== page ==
208
UNIT TWO
skulls) through which blood vessels and nerves pass
to the tissues of the forehead. Within the frontal bone
are two
frontal sinuses,
one above each eye near the
midline. The frontal bone is a single bone in adults, but
it develops in two parts (see F
g. 7.31
b
). These halves
grow together and usually completely fuse by the F
fth
or sixth year of life.
2.
Parietal bones.
One parietal (pah-ri
e
˘-tal) bone is
located on each side of the skull just behind the frontal
bone. Each is shaped like a curved plate and has four
borders. Together, the parietal bones form the bulging
sides and roof of the cranium. They are fused at the
midline along the
sagittal suture,
and they meet the
frontal bone along the
coronal suture.
3.
Occipital bone.
The occipital (ok-sip
i-tal) bone joins
the parietal bones along the
lambdoid
(lam
doid)
suture.
It forms the back of the skull and the base of
the cranium. A large opening on its lower surface is
the
foramen magnum,
where the inferior part of the
brainstem connects with the spinal cord. Rounded
processes called
occipital condyles,
located on each
side of the foramen magnum, articulate with the F
rst
vertebra (atlas) of the vertebral column.
or lower jawbone, is a movable bone held to the cranium
by ligaments
(f
gs. 7.17
and
7.19)
. Some facial and cranial
bones together form the orbit of the eye
(f
g. 7.18)
. Plates
26–54 on pages 245–259 show a set of photographs of the
human skull and its parts.
Cranium
The
cranium
(kra
ne-um) encloses and protects the brain,
and its surface provides attachments for muscles that make
chewing and head movements possible. Some of the cranial
bones contain air-filled cavities called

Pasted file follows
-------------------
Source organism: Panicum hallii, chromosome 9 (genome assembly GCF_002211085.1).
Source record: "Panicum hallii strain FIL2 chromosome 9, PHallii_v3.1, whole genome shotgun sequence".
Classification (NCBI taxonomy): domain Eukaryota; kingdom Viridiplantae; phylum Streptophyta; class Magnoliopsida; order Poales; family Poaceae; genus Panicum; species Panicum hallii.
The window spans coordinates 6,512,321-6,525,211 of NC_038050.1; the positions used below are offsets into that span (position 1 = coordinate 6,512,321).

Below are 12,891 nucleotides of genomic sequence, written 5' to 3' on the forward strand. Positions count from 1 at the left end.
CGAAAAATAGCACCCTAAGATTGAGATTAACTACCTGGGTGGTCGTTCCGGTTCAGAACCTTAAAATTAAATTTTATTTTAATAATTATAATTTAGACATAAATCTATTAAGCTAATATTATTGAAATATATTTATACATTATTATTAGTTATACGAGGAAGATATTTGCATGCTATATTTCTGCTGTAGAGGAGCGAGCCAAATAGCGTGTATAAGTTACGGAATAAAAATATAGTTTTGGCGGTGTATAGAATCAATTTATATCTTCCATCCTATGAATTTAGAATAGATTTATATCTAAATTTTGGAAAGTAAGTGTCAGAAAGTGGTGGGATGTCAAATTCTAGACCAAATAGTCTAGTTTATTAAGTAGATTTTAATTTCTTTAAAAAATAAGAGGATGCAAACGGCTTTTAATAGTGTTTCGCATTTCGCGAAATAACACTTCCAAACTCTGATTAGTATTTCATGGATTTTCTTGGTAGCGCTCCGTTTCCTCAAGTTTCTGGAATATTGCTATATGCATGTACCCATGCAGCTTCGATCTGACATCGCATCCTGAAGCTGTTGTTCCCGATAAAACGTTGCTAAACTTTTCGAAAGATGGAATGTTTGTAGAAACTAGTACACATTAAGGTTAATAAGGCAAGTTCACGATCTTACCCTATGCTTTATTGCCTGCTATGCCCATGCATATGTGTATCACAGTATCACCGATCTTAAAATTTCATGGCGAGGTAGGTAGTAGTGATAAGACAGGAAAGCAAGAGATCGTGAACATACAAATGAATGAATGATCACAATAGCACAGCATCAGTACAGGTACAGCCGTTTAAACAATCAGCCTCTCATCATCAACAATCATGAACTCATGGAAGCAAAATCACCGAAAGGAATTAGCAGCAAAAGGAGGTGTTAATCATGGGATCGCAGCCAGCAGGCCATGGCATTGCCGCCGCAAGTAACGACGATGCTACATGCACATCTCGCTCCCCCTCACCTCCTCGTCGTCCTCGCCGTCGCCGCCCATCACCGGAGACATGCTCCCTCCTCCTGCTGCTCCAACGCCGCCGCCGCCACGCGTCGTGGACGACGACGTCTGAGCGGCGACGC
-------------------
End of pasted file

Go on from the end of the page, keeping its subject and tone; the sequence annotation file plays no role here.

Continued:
paranasal
sinuses,
lined with mucous membranes and connected by passage-
ways to the nasal cavity. Sinuses reduce the weight of the
skull and increase the intensity of the voice by serving as
resonant sound chambers.
The eight bones of the cranium
(table 7.5)
are as follows:
1.
Frontal bone.
The frontal (frun
tal) bone forms the
anterior portion of the skull above the eyes, including
the forehead, the roof of the nasal cavity, and the roofs
of the orbits (bony sockets) of the eyes. On the upper
margin of each orbit, the frontal bone is marked by a
supraorbital foramen
(or
supraorbital notch
in some
TABLE
7.4
|
Terms Used to Describe Skeletal Structures
Term
Def
nition
Example
Condyle (kon
dīl)
Rounded process that usually articulates with another bone
Occipital condyle of the occipital bone (F
g. 7.20)
Crest (krest)
Narrow, ridgelike projection
Iliac crest of the ilium (F
g. 7.48)
Epicondyle (ep
ı˘-kon
dı¯l)
Projection situated above a condyle
Medial epicondyle of the humerus (F
g. 7.43)
±acet (fas
et)
Small, nearly ²
at surface
±acet of a thoracic vertebra (F
g. 7.36
b
)
±issure (F
sh
ūr)
Cleft or groove
Inferior orbital F
ssure in the orbit of the eye (F
g. 7.18)
±ontanel (fon
tah-nel
)
Soft spot in the skull where membranes cover the space
between bones
Anterior fontanel between the frontal and parietal bones (F
g. 7.31
a
)
±oramen (fo-ra
men)
Opening through a bone that usually serves as a
passageway for blood vessels, nerves, or ligaments
±oramen magnum of the occipital bone (F
g. 7.20)
±ossa (fos
ah)
Relatively deep pit or depression
Olecranon fossa of the humerus (F
g. 7.43
b
)
±ovea (fo
ve-ah)
Tiny pit or depression
±ovea capitis of the femur (F
g. 7.51
b
)
Head (hed)
Enlargement on the end of a bone
Head of the humerus (F
g. 7.43)
Linea (lin
e-ah)
Narrow ridge
Linea aspera of the femur (F
g. 7.51
b
)
Meatus (me-a
tus)
Tubelike passageway within a bone
External acoustic meatus of the temporal bone (F
g. 7.19)
Process (pros
es)
Prominent projection on a bone
Mastoid process of the temporal bone (F
g. 7.19)
Ramus (ra
mus)
Branch or similar extension
Ramus of the mandible (F
g. 7.29
a
)
Sinus (si
nus)
Cavity within a bone
±rontal sinus of the frontal bone (F
g. 7.25)
Spine (spīn)
Thornlike projection
Spine of the scapula (F
g. 7.41
a, b
)
Suture (soo
cher)
Interlocking line of union between bones
Lambdoid suture between the occipital and parietal bones (F
g. 7.19)
Trochanter (tro-kan
ter)
Relatively large process
Greater trochanter of the femur (F
g. 7.51
a
)
Tubercle (tu
ber-kl)
Small, knoblike process
Tubercle of a rib (F
g. 7.39)
Tuberosity (tu
bĕ-ros
ĭ-te)
Knoblike process usually larger than a tubercle
Radial tuberosity of the radius (F
g. 7.44
a
)
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